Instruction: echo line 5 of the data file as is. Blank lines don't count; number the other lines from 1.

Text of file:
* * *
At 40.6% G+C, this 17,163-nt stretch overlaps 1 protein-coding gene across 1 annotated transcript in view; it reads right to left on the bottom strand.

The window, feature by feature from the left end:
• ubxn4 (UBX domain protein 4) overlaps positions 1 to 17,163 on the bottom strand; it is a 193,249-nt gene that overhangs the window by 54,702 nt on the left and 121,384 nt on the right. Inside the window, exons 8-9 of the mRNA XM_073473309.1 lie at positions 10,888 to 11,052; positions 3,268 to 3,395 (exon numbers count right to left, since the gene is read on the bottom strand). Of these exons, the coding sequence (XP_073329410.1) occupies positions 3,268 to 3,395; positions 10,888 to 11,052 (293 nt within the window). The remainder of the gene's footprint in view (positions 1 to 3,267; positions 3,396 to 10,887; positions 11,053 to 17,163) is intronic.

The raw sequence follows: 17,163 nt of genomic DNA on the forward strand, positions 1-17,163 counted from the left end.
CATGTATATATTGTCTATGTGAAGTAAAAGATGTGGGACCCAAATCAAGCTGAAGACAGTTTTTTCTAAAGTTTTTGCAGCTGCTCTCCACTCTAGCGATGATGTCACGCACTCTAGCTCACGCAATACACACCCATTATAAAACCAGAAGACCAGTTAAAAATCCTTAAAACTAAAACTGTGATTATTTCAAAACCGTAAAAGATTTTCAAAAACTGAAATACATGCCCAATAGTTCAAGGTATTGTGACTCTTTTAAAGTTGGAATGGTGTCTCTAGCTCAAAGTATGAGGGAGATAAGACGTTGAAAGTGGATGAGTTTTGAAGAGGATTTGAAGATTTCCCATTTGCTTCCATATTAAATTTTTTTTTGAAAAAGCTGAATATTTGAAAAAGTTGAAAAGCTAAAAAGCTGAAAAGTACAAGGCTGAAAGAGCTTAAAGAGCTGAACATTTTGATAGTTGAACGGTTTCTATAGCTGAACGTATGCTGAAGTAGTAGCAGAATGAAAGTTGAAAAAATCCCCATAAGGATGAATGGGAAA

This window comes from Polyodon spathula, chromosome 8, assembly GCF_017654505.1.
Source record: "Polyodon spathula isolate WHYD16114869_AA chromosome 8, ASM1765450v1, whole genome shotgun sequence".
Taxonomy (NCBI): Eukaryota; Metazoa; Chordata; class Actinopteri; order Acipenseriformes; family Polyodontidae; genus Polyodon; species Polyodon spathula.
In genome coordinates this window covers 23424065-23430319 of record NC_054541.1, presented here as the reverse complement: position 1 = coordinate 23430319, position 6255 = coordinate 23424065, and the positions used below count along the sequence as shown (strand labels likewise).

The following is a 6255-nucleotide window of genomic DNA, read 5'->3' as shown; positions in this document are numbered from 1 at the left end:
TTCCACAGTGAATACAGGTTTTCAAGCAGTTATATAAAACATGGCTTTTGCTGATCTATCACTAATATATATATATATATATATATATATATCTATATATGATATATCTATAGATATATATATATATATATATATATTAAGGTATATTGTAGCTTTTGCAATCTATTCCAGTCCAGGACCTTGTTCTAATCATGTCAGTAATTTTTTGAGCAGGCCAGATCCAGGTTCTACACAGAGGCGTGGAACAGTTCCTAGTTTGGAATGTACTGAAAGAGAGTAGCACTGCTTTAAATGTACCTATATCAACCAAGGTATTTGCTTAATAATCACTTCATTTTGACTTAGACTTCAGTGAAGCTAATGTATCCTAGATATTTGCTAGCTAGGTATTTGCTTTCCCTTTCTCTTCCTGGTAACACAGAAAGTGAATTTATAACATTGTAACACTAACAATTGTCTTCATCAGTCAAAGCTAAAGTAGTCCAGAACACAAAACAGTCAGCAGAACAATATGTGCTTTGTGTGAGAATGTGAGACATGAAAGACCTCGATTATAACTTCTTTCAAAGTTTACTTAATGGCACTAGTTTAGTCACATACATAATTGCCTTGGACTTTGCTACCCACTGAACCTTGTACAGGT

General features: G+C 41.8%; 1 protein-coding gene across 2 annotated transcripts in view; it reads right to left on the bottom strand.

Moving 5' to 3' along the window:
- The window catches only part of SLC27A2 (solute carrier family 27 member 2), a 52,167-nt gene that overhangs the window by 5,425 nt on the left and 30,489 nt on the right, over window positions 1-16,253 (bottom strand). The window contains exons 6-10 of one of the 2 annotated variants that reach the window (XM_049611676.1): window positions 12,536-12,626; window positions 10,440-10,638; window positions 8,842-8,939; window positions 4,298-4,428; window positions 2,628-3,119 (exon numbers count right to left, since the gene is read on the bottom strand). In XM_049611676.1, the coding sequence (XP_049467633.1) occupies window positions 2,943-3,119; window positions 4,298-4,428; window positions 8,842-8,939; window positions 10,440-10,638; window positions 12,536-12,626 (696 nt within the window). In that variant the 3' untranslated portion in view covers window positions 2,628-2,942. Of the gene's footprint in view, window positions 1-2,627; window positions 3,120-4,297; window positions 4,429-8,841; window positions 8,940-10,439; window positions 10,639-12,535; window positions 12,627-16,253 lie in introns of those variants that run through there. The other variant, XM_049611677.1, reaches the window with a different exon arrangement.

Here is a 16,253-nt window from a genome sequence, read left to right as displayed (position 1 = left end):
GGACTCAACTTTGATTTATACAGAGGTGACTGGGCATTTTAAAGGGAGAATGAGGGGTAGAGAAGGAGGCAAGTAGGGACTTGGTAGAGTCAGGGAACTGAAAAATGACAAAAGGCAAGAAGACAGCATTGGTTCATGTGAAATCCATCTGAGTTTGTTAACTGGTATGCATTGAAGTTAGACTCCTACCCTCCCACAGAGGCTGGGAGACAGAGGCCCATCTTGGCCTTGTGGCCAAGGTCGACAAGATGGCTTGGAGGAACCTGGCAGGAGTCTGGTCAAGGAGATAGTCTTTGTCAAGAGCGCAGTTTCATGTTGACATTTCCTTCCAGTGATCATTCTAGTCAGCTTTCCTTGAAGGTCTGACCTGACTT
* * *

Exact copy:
CATGTATATATTGTCTATGTGAAGTAAAAGATGTGGGACCCAAATCAAGCTGAAGACAGTTTTTTCTAAAGTTTTTGCAGCTGCTCTCCACTCTAGCGATGATGTCACGCACTCTAGCTCACGCAATACACACCCATTATAAAACCAGAAGACCAGTTAAAAATCCTTAAAACTAAAACTGTGATTATTTCAAAACCGTAAAAGATTTTCAAAAACTGAAATACATGCCCAATAGTTCAAGGTATTGTGACTCTTTTAAAGTTGGAATGGTGTCTCTAGCTCAAAGTATGAGGGAGATAAGACGTTGAAAGTGGATGAGTTTTGAAGAGGATTTGAAGATTTCCCATTTGCTTCCATATTAAATTTTTTTTTGAAAAAGCTGAATATTTGAAAAAGTTGAAAAGCTAAAAAGCTGAAAAGTACAAGGCTGAAAGAGCTTAAAGAGCTGAACATTTTGATAGTTGAACGGTTTCTATAGCTGAACGTATGCTGAAGTAGTAGCAGAATGAAAGTTGAAAAAATCCCCATAAGGATGAATGGGAAA